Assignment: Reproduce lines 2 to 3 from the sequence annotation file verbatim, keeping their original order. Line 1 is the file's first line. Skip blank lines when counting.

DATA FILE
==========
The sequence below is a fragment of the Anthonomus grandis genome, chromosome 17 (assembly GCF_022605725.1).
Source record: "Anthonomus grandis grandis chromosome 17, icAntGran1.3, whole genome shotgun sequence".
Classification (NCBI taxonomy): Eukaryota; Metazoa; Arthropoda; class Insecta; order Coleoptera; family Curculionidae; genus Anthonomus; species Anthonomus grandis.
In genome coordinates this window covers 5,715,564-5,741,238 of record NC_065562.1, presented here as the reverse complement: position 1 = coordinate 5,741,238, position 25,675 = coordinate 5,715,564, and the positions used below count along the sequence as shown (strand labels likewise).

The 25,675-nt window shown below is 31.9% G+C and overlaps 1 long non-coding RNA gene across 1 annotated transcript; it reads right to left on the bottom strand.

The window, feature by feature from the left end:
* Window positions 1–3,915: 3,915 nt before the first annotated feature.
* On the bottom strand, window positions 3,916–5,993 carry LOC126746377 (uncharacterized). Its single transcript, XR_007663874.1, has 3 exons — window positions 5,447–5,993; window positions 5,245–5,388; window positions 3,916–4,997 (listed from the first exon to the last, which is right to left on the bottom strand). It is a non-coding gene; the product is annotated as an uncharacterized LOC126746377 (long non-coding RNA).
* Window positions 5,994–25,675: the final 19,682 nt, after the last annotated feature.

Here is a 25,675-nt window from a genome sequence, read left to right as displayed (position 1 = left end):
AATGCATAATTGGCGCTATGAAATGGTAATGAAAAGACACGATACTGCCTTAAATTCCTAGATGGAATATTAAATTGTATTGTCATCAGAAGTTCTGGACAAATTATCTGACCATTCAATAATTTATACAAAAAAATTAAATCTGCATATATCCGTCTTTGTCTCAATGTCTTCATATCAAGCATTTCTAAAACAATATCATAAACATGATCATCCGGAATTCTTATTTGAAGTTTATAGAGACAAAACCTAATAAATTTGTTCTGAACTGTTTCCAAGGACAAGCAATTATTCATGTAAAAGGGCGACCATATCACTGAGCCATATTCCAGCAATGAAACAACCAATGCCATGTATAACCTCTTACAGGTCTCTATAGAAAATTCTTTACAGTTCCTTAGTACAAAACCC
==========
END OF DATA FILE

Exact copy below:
Source record: "Anthonomus grandis grandis chromosome 17, icAntGran1.3, whole genome shotgun sequence".
Classification (NCBI taxonomy): Eukaryota; Metazoa; Arthropoda; class Insecta; order Coleoptera; family Curculionidae; genus Anthonomus; species Anthonomus grandis.